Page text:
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Multiple Myeloma for the Primary Care Provider: A Practical Review to Promote Earlier Diagnosis Among Diverse Populations

  • Joseph Mikhael
    Correspondence
    Corresponding author: Prof Joseph Mikhael, Translational Genomics Research Institute (TGen), 445 N. Fifth Street, Phoenix, AZ 85004, Phone: 602-343-8445
    Affiliations
    Applied Cancer Research and Drug Discovery Division at the Translational Genomics Research Institute (TGen), City of Hope Cancer Center, Phoenix, AZ, USA; International Myeloma Foundation, Studio City, CA, USA
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  • Manisha Bhutani
    Affiliations
    Department of Hematologic Oncology and Blood Disorders, Division of Plasma Cell Disorders, Atrium Health / Wake Forest Baptist, Levine Cancer Institute, Charlotte, NC, USA
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  • Craig E. Cole
    Affiliations
    Department of Medicine, Michigan State University-Karmanos Cancer Institute at McLaren Greater Lansing, Lansing, MI, USA
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Open AccessPublished:September 20, 2022DOI:https://doi.org/10.1016/j.amjmed.2022.08.030

      ABSTRACT

      Multiple myeloma is the second most common hematologic malignancy in the United States and the most common hematologic malignancy among Blacks/African Americans. Delay in diagnosis is common and has been associated with inferior disease-free survival and increased rates of myeloma-related complications. Despite a roughly two-times higher risk of multiple myeloma, diagnostic delay appears more common and improvements in 5-year survival rates have been slower among Blacks/African Americans than their White counterparts. When patient symptoms and basic laboratory findings are suggestive of multiple myeloma, the primary care provider should initiate extended laboratory work-up that includes serum protein electrophoresis, serum immunoglobulin free light chain assay, and serum immunofixation. Heightened awareness within high-risk populations such as Blacks/African Americans may help to eliminate racial disparities in the diagnosis and treatment of multiple myeloma.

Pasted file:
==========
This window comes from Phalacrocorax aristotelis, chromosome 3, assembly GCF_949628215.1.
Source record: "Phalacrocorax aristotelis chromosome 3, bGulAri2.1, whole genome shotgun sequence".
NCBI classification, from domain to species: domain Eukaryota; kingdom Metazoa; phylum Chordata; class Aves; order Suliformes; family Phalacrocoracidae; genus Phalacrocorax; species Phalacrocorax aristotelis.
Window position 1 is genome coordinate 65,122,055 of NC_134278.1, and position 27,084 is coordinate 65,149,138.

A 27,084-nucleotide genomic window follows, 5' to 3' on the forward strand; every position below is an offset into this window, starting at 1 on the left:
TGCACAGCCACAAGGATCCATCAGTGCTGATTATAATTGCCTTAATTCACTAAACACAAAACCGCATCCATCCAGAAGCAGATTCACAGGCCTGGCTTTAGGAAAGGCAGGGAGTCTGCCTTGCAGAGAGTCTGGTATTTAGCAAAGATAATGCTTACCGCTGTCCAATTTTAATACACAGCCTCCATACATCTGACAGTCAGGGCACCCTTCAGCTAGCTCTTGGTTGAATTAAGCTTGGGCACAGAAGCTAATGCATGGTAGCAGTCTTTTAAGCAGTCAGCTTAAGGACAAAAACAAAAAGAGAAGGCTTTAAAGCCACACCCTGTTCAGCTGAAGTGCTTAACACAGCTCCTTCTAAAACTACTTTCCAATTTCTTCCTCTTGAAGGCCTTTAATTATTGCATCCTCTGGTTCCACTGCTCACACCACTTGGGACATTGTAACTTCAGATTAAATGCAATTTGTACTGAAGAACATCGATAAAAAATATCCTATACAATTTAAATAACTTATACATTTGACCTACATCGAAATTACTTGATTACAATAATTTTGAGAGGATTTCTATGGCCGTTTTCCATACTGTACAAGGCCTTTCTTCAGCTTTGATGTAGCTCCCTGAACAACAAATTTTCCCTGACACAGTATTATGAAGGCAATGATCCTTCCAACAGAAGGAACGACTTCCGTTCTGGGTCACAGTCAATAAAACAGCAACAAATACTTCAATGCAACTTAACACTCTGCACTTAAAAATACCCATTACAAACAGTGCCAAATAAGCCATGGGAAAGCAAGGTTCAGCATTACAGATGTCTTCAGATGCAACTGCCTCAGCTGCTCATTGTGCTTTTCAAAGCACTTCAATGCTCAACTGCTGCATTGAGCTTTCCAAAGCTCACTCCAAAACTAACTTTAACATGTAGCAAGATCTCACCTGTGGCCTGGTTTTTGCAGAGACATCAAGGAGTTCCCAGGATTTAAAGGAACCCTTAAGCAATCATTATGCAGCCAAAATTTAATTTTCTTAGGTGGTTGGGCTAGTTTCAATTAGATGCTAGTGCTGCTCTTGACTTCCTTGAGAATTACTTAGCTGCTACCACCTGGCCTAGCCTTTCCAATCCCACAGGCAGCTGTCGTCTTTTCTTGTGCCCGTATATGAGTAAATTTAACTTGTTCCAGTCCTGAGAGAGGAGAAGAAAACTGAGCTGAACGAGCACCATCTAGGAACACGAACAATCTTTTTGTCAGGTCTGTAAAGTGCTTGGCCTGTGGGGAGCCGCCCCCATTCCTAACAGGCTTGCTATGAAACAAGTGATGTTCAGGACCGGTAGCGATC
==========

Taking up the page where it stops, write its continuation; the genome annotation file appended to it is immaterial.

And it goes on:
Keywords

      INTRODUCTION

      Multiple myeloma is a hematologic malignancy of terminally differentiated plasma cells in the bone marrow that can lead to destructive bone lesions, renal injury, and laboratory abnormalities such as anemia and hypercalcemia. Representing the second most common hematologic malignancy (behind Non-Hodgkin lymphoma),

      2022 estimates. American Cancer Society Cancer Statistics Center. Accessed April 3, 2022. https://cancerstatisticscenter.cancer.org/#!/

      multiple myeloma comprises 1.8% of all new cancer cases and 18% of all hematologic malignancies in the United States.

      Cancer stat facts: myeloma. National Institutes of Health Surveillance, Epidemiology, and End Results Program. Accessed May 24, 2022. https://seer.cancer.gov/statfacts/html/mulmy.html

      ,
      Multiple myeloma, version 5.2022.
      In 2022, an estimated 34 470 cases will be diagnosed and the malignancy will result in 12 640 deaths.
      Multiple myeloma is slightly more common in men than in women and is most frequently diagnosed among people aged 65-74 years.

      Cancer stat facts: myeloma. National Institutes of Health Surveillance, Epidemiology, and End Results Program. Accessed May 24, 2022. https://seer.cancer.gov/statfacts/html/mulmy.html

      The rate of new cases is over 2 times higher among Blacks/African Americans than Whites,

      Cancer stat facts: myeloma. National Institutes of Health Surveillance, Epidemiology, and End Results Program. Accessed May 24, 2022. https://seer.cancer.gov/statfacts/html/mulmy.html

      and Black/African American patients are younger, on average, at diagnosis than their White and Asian counterparts.
      • Ailawadhi S
      • Aldoss IT